Phishing Attacks Shift to Email Addresses
Phishing attacks are exploiting human vulnerabilities and are shifting from user names to email addresses to target organizations’ and individuals’ assets.
Phishing volume grew by 33% across the five most-targeted industries: finance (23%), cloud storage (22.6%), webmail and online services (20.6%), payment services (13.9%) and economic (11%).
Cloud storage sites are expected to replace financial institutions as the top target of phishing attacks this year.
Phishers are exploiting email addresses instead of unique user names to mass harvest credentials. This exposes an exponentially greater number of online services to secondary attacks through credential reuse and other methods.
Attacks on government tax authorities grew by 300%. More IRS phishing attacks occurred in January 2016 than in all of 2015.
Phishing volume peaked in mid-2016, and there was a spike in virtual Web server compromises because of major global events, such as Brexit.
The United States’ share of attacks is growing and currently accounts for more than 81% of all phishing attacks.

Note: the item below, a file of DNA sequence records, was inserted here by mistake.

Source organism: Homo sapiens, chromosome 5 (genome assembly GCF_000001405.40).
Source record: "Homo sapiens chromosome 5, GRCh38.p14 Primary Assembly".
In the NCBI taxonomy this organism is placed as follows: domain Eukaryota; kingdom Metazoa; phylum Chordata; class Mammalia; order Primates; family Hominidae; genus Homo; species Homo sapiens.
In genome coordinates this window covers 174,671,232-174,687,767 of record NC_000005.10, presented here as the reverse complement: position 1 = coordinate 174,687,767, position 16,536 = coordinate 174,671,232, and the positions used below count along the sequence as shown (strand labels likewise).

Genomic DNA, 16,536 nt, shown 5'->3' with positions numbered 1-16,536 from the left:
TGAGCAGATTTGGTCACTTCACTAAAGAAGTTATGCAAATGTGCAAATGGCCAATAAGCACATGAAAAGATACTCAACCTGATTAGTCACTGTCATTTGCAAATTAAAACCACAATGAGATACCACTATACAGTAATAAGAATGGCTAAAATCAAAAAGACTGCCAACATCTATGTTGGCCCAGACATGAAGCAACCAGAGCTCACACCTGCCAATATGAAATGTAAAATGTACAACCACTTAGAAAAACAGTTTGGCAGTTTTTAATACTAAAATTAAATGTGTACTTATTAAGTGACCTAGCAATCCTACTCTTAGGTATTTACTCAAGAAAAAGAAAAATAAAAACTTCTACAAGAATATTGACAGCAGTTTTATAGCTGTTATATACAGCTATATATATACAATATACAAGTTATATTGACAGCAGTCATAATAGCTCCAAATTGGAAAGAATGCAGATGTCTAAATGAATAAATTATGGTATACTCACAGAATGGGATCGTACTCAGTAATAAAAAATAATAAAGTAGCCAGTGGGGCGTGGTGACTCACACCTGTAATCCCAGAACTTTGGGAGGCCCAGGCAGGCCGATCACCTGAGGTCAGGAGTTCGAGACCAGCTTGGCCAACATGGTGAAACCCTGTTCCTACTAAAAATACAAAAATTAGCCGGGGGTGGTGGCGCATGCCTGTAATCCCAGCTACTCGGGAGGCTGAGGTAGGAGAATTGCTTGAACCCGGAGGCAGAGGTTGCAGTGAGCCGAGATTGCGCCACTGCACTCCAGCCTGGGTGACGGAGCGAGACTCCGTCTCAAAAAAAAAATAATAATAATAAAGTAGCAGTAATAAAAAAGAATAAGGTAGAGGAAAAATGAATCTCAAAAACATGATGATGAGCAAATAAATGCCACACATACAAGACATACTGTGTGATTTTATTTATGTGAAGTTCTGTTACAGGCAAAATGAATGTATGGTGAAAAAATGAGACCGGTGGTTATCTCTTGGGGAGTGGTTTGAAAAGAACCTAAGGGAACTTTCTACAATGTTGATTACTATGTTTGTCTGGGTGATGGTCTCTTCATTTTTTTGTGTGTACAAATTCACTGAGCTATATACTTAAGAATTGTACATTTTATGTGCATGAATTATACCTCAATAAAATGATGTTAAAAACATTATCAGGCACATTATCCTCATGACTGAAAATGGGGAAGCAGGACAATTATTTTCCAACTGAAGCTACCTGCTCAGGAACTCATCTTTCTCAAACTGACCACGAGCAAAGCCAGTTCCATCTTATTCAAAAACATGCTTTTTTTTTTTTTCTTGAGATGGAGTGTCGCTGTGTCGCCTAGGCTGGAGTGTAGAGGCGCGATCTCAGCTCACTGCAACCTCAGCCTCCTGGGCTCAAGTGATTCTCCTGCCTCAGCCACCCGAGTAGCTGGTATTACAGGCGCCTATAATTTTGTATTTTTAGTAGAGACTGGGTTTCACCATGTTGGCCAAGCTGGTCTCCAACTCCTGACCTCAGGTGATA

59% of phishing sites were hosted in the United States last year, but there also was a very significant increase in the number of phishing sites hosted in Eastern Europe.
Canada suffered more than any other country, as attacks on institutions grew 237% in 2016.
.Com Top-Level Domains (TLDs) were associated with more than half of all phishing sites last year, but generic TLDs are becoming more popular because they are low cost and can be used to create convincing phishing domains.
The researchers collected 29,000 phishing kits targeting more than 300 organizations in 2016. One-third of these kits used anti-detection techniques, 22% used mechanisms to restrict access and 29% used techniques to evade browser-based blocking.
Ransomware attacks are now targeting organizations that are most likely to pay, such as those in health care, government, critical infrastructure, education and small businesses.